Car finance

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New wheels?

Buying a car can be both exciting and daunting. Once you have kicked the tyres and chosen your new car, you then need to decide how you will pay for it. This could be by paying cash, or you may decide to borrow the money using some form of credit.

If you do decide to borrow, your options may depend on your financial circumstances and history of managing credit, which lenders will see by looking at your credit information.

Either way, it makes sense to consider all of the available options. A personal loan from a bank or building society is one way to go about it, in particular if your credit score is in good shape, however it is advisable to look at your needs as a whole – how much do you need to borrow, over how long etc. – and evaluate different ways of obtaining credit.

For example, if you have a bad credit history then you may want to look at alternatives to avoid facing hefty monthly repayments. These include:

• Hire Purchase

With a hire purchase agreement, you usually pay a deposit and then pay the rest in monthly instalments. With the final payment, you may be given the option to purchase the car at a price set by the dealer.

With HP, you generally pay a deposit upfront, and then pay back the remainder - with interest - over a set amount of time. With HP you are, in effect, hiring the car until you make your final payment, after which you have the option to own it.

• 0% Finance

This could be a viable option if you have a substantial deposit to put forward to buy your car. After paying the deposit, you pay the remainder in monthly instalments. It’s worth saying that 0% finance deals are not available on all cars, and that the typical duration of the loan may be short, with higher monthly repayments in order to cover the full balance within the set period. However, you are not paying any interest, which could mean savings overall.

• Leasing

Leasing amounts to hiring a car over a period of time that you specify, without ever owning it, and with the ability to give it back at the end of the leasing period. This may suit you if you like to regularly change your car but be mindful that insurance fees may be higher.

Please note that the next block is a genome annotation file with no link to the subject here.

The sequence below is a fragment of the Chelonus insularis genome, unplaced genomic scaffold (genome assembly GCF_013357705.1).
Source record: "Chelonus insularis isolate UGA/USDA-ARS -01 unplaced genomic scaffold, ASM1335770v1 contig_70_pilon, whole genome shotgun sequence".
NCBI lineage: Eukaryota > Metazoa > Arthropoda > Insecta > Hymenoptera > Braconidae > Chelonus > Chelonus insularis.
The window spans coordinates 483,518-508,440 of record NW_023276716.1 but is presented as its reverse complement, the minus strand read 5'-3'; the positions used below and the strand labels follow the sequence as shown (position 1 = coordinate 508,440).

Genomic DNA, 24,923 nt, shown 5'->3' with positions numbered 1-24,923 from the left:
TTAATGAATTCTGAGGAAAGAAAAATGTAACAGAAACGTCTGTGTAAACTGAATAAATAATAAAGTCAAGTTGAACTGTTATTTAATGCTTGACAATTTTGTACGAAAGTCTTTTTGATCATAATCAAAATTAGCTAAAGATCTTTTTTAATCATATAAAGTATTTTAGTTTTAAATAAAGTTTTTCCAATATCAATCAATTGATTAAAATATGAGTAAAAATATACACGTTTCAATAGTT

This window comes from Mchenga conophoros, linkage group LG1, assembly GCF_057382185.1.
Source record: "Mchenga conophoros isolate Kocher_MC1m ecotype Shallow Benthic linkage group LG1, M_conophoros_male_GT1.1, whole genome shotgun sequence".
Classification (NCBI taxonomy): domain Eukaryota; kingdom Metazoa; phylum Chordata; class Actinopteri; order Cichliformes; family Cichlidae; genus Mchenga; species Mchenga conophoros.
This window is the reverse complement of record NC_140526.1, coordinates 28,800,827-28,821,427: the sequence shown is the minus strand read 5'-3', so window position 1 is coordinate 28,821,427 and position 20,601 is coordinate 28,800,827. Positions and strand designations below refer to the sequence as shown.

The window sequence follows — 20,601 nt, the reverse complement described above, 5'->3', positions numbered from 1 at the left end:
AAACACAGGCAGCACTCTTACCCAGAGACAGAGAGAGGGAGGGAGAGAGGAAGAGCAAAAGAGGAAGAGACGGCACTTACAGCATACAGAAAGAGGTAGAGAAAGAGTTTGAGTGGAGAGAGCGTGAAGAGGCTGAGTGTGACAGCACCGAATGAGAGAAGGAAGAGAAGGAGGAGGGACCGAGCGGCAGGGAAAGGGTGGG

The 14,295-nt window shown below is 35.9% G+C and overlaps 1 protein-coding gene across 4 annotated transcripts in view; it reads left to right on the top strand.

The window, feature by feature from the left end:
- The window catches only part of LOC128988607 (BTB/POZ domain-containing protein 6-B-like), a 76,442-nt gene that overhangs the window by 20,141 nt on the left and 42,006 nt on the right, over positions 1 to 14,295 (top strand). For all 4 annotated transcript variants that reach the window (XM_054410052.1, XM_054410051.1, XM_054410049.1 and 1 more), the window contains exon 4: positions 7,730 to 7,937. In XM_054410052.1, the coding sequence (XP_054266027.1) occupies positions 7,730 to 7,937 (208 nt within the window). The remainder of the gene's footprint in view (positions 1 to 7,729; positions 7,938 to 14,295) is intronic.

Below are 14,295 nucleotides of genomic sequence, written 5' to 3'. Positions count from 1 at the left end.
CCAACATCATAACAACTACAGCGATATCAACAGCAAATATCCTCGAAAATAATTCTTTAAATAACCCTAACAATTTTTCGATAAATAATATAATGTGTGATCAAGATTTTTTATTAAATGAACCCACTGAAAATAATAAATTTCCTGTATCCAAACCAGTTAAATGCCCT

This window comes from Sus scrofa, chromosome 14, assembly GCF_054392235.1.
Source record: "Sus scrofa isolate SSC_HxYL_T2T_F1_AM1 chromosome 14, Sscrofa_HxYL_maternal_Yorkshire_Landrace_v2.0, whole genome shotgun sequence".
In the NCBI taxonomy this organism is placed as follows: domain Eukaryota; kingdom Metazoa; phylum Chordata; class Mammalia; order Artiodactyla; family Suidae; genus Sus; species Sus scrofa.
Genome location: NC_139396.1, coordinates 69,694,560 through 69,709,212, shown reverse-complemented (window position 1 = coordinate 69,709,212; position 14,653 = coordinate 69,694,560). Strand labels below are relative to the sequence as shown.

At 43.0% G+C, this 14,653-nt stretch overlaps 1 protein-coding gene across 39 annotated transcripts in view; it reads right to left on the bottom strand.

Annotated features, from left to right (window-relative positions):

• Personal Contract Purchase (PCP)

Personal Contract Purchase (PCP) loans are secured against the vehicle and are an option if you want lower monthly repayments, and the option to return the vehicle at the end of the agreement.

Most PCP lenders require a good or excellent credit history.

Much like hire purchase, PCP may require you to pay a deposit and then monthly repayments over a fixed period - the difference is that at the end of the deal you can return the car to the supplier, keep it or trade it in for a replacement.

As you compare car financing, think about your existing circumstances as a whole, as well as how these could change over time in order to make the safest decision. Here are our tips:

  • Make sure that you can afford the monthly payments and that you would still be able to afford them should your circumstances change.
  • Beware of early repayment or other charges which kick in if you exceed the forecast mileage in personal contract plans (and also personal leasing).

Helping find the right deal for you

Experian uses your credit information - as well as information you provide about your requirements and financial circumstances - to show you products that are matched to you ††.

This means you can see a list of credit products that you are more likely to be accepted for, and as it is a ‘soft search’ only you can see it on your credit report. For a credit product search that matches your credit information create a today.

Experian doesn’t give advice on the suitability of products to customer’s needs. If you would like to get help on which products suit your needs, it is best to seek help from a financial adviser.